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DEVELOPMENT OF THE OFFSET MODEL FOR DETERMINATION OF ODOR-ANNOYANCE-FREE SETBACK DISTANCES FROM ANIMAL PRODUCTION SITES: PART I. REVIEW AND EXPERIMENT

Published by the American Society of Agricultural and Biological Engineers, St. Joseph, Michigan www.asabe.org

Citation:  Transactions of the ASAE. Vol. 48(6): 2259-2268. (doi: 10.13031/2013.20089) @2005
Authors:   L. D. Jacobson, H. Guo, D. R. Schmidt, R. E. Nicolai, J. Zhu, K. A. Janni
Keywords:   Animal, Dispersion, Distances, Emission, Modeling, Odor, Separation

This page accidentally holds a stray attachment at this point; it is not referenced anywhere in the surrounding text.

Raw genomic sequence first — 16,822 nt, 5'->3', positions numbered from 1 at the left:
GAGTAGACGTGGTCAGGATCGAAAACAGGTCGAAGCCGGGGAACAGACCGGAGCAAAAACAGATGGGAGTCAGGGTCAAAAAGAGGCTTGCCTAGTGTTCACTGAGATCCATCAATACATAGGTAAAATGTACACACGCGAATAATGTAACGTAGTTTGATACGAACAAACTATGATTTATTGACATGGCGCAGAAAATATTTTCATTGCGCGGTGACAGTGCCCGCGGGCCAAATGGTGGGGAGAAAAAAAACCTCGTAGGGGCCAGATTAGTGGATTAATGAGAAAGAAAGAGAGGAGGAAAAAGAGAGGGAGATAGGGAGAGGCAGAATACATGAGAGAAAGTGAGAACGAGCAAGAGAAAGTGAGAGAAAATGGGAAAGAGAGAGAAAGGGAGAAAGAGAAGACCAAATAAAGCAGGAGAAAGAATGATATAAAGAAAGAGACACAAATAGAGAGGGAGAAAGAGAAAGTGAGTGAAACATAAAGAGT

The objective of the study was to develop a science-based model, OFFSET (Odor from Feedlot - Setback Estimation Tool), to establish setback distances from animal production sites based on the use of an air dispersion model (INPUFF-2) and the actual odor emission data from these sites. Extensive research was conducted to obtain representative odor emissions from various animal facilities and to evaluate the air dispersion model. Odor emissions were measured from 280 animal buildings and manure storage units on 85 farms in Minnesota during 1998 to 2001. The geometric means of the odor emission rates for each type of odor source were obtained to represent odor emissions of that source. The efficiencies of some odor control technologies were summarized. The air dispersion model was evaluated for short-distance (<0.5 km) odor dispersion prediction against the odor plumes measured by trained field assessors on 20 farms and also for long-distance (4.8 km) odor dispersion prediction against odor data recorded by trained resident observers living in the vicinity of livestock operations in a 4.8 4.8 km rural area. The relationship between odor detection threshold and intensity was obtained for swine and cattle odors in order to convert odor intensity to detection threshold. The results indicated that the INPUFF-2 model was capable of simulating odor dispersion downwind from animal production operations for low-intensity odors. Six stable or neutral weather conditions that favor odor transport were identified, and their historical occurrence frequencies in all 16 directions at six weather stations in Minnesota were obtained. The occurrence frequencies of these weather conditions were used to determine odor occurrence frequencies in the OFFSET model.

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